Who needs coffee when you have water?

Water helps us remain hydrated throughout the day, but it can also help us to react and respond faster, a new study shows. When we feel thirsty, we become distracted from what we are doing. This study shows that by drinking more water, we retrieve the ability to concentrate on a given task – important for deadlines and projects that require a high level of mental capability.

The study, led by Caroline Edmonds of the University of East London and researchers at the University of Westminster, tested the cognitive abilities of 34 adult subjects, some who did not have water before the test, some who did. Overall, participants who consumed 3 cups of water before taking the CANTAB cognitive tests reacted faster than those who did not drink water right before the test. Naturally less thirsty individuals were not affected by their water consumption, but those who have a higher thirst were. These results suggest two things: that a person’s natural thirst influences the effect drinking water has on their reaction speed; and the feeling of not having enough water negatively affects our reaction speed, allowing water to have a positive effect and curbing this physiological sensation.

The study called for 34 adults to remain from food and drink after 9 PM the night before the tests. The study lasted two days, and in the mornings some adult participants were allowed a cereal bar with water, and others were given a cereal bar without water. Adults with a naturally high thirst level and who did not drink at night or the morning of the test were slower to respond to the cognitive tests, while those who also had a high natural thirst but consumed water performed better. Participants with a lower natural thirst were unaffected; their reaction speed was the same as those who were very thirsty but who had consumed water before the test.

Edmonds thinks the feeling of not drinking or drinking could have a physiological effect on the brain due to the hormone that activates the “thirst response” – vasopressin, she tells LiveScience. Vasopressin is associated with cortical arousal, which is key in the level of the human attention span and consciousness. People usually turn to caffeinated beverages to increase their attention spans; this study shows that water can help in their search to perform better and faster. A simple and easily accessible element for many of us, a few glasses of water in the morning can increase our speed for the daily tasks ahead.

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Who needs coffee when you have water?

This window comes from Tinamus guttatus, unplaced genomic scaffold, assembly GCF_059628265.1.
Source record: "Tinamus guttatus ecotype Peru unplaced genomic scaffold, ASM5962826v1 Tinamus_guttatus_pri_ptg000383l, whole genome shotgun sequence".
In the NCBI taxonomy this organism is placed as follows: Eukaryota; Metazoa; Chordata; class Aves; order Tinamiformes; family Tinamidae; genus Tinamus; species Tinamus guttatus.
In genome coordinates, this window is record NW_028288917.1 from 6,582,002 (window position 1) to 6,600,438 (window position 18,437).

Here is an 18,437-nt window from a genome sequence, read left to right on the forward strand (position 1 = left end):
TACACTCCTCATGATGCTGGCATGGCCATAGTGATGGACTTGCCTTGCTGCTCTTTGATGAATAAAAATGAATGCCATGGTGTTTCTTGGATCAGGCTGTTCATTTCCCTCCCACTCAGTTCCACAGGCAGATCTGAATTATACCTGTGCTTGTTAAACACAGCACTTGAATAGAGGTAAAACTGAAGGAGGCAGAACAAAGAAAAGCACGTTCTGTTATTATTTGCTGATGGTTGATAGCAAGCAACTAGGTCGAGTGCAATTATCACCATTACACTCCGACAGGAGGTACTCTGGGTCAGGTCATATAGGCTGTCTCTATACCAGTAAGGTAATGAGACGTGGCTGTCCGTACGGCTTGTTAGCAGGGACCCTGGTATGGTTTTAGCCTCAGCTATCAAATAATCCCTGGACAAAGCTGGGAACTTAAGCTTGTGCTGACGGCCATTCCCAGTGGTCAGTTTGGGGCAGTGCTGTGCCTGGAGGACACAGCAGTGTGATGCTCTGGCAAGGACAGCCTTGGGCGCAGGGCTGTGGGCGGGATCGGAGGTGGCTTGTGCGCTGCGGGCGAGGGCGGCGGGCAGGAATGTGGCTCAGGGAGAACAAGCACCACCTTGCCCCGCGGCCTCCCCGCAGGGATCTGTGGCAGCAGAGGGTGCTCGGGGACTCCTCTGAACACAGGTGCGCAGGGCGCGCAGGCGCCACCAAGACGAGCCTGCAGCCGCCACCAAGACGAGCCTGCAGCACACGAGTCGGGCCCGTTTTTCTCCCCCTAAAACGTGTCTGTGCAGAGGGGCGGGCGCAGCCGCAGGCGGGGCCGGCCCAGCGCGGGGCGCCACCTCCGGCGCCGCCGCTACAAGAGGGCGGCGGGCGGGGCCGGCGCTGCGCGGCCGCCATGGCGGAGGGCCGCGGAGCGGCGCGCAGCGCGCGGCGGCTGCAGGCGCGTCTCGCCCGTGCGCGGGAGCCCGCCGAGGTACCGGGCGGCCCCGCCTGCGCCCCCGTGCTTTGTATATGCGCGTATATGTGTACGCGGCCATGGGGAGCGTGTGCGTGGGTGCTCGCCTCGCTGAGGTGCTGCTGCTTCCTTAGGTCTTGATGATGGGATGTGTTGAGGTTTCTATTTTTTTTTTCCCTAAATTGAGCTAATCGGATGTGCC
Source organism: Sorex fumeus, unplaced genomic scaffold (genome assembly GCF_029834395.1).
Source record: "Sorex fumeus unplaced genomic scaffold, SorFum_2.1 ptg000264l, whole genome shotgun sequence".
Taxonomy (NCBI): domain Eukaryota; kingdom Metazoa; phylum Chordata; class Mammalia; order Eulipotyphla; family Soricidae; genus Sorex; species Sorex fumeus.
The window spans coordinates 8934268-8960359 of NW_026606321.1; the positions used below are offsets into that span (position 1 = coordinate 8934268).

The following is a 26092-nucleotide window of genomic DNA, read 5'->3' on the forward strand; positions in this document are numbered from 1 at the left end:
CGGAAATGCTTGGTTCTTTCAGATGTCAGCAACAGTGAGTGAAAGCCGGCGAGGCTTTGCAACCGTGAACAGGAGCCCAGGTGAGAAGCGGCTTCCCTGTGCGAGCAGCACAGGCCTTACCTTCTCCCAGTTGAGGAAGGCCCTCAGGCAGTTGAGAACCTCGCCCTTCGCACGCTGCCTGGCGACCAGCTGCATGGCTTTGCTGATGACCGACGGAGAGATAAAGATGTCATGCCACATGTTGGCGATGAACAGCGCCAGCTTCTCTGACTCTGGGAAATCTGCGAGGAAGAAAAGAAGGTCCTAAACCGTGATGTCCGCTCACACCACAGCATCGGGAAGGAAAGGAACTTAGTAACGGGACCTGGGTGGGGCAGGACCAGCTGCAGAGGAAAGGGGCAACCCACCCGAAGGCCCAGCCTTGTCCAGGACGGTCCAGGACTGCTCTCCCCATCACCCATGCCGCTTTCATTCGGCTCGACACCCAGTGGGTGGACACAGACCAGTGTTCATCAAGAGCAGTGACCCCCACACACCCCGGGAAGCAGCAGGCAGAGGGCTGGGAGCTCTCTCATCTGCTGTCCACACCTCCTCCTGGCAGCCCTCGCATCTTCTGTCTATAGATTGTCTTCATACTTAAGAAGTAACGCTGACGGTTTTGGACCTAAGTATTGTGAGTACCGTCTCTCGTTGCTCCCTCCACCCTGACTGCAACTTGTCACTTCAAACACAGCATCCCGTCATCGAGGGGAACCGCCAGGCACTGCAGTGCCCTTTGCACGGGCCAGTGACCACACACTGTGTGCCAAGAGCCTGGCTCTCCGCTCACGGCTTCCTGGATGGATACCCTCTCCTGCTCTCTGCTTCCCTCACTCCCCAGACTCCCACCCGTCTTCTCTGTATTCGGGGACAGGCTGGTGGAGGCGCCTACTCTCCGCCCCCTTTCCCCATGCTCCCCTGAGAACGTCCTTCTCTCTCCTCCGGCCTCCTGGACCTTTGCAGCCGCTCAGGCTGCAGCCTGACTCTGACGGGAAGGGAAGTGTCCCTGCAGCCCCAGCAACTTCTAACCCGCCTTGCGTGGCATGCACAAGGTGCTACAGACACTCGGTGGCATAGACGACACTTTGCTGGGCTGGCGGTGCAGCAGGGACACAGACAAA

Water helps us remain hydrated throughout the day, but it can also help us to react and respond faster, a new study shows. When we feel thirsty, we become distracted from what we are doing. This study shows that by drinking more water, we retrieve the ability to concentrate on a given task – important for deadlines and projects that require a high level of mental capability.

The study, led by Caroline Edmonds of the University of East London and researchers at the University of Westminster, tested the cognitive abilities of 34 adult subjects, some who did not have water before the test, some who did. Overall, participants who consumed 3 cups of water before taking the CANTAB cognitive tests reacted faster than those who did not drink water right before the test. Naturally less thirsty individuals were not affected by their water consumption, but those who have a higher thirst were. These results suggest two things: that a person’s natural thirst influences the effect drinking water has on their reaction speed; and the feeling of not having enough water negatively affects our reaction speed, allowing water to have a positive effect and curbing this physiological sensation.

The study called for 34 adults to remain from food and drink after 9 PM the night before the tests. The study lasted two days, and in the mornings some adult participants were allowed a cereal bar with water, and others were given a cereal bar without water. Adults with a naturally high thirst level and who did not drink at night or the morning of the test were slower to respond to the cognitive tests, while those who also had a high natural thirst but consumed water performed better. Participants with a lower natural thirst were unaffected; their reaction speed was the same as those who were very thirsty but who had consumed water before the test.

Edmonds thinks the feeling of not drinking or drinking could have a physiological effect on the brain due to the hormone that activates the “thirst response” – vasopressin, she tells LiveScience. Vasopressin is associated with cortical arousal, which is key in the level of the human attention span and consciousness. People usually turn to caffeinated beverages to increase their attention spans; this study shows that water can help in their search to perform better and faster. A simple and easily accessible element for many of us, a few glasses of water in the morning can increase our speed for the daily tasks ahead.

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